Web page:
Hearing God’s Whispers
Back in January, I spent the better part of a long Sunday afternoon at my parents' house going through the contents of my mom's desk and her wallet. Among the keepsakes I found in the wallet was a small newspaper clipping:
by Ron Kaplan
Even dead, Moses
can't enter Israel. Sad
fate for a great man.
That my mother saw fit to carry this clipping in her wallet not only speaks volumes about her love of Torah, Jewish learning, and Moses, but also demonstrates how she truly took to heart Rabbi Ben Bag Bag's imperative about Torah: "Turn it, and turn it, for everything is in it. Reflect on it and grow old and gray with it. Don't turn from it, for nothing is better than it."
My own study of Torah, which began in earnest only after her death several years ago, follows minyan each Shabbat and helps me stay grounded in Jewish time and seasons. More than that, some weeks the hour-long journey to an earlier time and place provides a much needed escape from the hectic pace of my crowded life. At other times, it dovetails so seamlessly with 21st century life that it's nearly impossible not to exclaim, "Gee, God, how'd You do that?!"
Parashat Haazinu in the Book of Deuteronomy reflects well the seamless integration of our ancient texts with our modern world. Not only is the parashah read in early fall, near the anniversary of the 9/11 terrorist attacks, but the text itself, Moses' poetic pronouncement to the Israelites just before his death, appears in two tall, parallel columns, eerily evoking the fallen towers.
This year for the first time, I participated in a text study session on Tishah B'Av and another one on Rosh HaShanah. During our Tishah B'Av study, I learned that many believe that on this day God is furthest from the Jewish people. Although this mournful occasion falls during the hottest season of the year for those of us in the Northern Hemisphere, it can feel like a spiritual winter, with God's axis pointed away from God's people.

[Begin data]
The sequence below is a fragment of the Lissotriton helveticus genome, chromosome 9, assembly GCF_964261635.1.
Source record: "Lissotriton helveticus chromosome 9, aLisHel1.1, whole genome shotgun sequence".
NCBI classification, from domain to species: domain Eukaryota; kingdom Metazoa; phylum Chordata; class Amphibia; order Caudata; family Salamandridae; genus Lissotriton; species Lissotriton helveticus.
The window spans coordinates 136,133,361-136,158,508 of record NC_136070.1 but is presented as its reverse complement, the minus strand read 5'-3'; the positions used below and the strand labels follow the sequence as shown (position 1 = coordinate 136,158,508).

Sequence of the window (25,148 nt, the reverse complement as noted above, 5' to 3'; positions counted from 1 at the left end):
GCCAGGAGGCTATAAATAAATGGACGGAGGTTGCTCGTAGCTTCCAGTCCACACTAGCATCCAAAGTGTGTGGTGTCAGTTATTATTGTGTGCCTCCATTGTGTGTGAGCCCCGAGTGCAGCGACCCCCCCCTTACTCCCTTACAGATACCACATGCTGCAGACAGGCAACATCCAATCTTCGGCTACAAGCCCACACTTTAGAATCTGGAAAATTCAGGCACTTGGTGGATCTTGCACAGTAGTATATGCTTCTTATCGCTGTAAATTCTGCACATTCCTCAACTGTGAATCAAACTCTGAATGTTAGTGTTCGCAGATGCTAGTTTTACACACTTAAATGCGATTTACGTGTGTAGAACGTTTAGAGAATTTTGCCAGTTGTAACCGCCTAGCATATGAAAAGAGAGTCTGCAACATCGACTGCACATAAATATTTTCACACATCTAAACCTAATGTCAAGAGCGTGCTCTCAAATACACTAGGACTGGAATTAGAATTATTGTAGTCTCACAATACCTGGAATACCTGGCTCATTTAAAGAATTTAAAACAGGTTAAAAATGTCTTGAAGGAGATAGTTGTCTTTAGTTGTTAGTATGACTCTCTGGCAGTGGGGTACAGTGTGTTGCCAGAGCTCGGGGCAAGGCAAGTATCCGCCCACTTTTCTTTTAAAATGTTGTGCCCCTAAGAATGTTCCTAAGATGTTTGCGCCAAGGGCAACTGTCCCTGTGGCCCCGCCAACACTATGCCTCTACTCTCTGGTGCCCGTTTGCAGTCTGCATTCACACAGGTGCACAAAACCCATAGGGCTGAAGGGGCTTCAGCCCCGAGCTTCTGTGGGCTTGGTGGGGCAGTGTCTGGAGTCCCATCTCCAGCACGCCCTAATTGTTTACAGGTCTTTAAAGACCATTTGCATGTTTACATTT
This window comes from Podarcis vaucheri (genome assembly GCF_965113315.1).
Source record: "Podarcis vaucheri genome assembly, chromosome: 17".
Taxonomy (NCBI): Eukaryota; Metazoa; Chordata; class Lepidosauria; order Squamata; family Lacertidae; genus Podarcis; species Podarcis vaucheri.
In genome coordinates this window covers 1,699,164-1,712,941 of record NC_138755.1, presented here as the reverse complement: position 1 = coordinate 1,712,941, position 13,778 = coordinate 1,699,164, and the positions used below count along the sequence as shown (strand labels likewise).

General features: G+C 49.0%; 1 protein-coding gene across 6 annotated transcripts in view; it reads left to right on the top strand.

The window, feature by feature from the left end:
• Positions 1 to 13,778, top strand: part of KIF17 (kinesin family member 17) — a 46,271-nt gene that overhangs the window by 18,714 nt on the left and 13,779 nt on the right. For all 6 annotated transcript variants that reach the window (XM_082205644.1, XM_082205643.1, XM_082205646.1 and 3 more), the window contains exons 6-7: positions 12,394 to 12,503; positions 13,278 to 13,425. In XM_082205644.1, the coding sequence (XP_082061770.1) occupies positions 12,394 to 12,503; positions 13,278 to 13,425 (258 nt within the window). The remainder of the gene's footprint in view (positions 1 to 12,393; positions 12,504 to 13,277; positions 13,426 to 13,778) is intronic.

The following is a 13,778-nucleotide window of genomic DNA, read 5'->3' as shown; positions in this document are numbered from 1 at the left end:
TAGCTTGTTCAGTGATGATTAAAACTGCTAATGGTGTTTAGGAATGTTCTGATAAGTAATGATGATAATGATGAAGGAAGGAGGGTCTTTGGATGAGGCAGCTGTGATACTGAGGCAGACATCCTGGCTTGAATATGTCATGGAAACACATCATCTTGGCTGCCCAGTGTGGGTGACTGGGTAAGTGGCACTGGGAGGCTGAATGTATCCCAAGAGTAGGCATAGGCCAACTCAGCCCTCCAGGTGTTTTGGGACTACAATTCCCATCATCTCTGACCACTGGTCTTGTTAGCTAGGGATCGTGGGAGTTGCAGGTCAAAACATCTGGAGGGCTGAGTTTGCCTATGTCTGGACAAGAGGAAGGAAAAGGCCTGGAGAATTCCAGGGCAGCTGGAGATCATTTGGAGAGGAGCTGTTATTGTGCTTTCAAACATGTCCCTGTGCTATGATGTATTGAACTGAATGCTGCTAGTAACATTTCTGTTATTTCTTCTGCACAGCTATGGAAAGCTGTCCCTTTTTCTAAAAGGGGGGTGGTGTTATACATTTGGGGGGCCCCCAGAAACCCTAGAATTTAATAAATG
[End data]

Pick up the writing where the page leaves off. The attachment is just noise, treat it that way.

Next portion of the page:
As the High Holidays approach, so, too, does God draw closer until we reach the spiritual summer solstice of Yom Kippur. On this day, God's axis is pointed directly at us, so close that we can hear the Eternal One's whisper. This image was especially palpable to me when, during the Rosh HaShanah study session, I read Rabbi David Wolpe's interpretation of the Unetaneh Tokef:
And so a great shofar will cry - t'kiah.
A still small voice will be heard.
The call to prayer is the shofar, whose piercing, plaintive notes grab our attention. But on the heels of the shofar is this whisper of sound. The message of prayer is in the stillness and silence of a whisper. God does not speak in thunderous pronouncements, but in a small, insistent tone. God will not take away our choice by forcing us to listen. We can ignore that voice if we choose, the voice heard in a whisper, in the frail prodding of law and conscience. On Yom Kippur we attune our ears and our hearts to really listen to God's call, so easily ignored, but so overwhelming once we attend to it.
Indeed, with each study session throughout the year, I find myself further grounded in Jewish time, more deeply connected to our ancient texts, and with increasingly keen hearing, putting me within earshot of God's whispers - and those of my own heart and soul.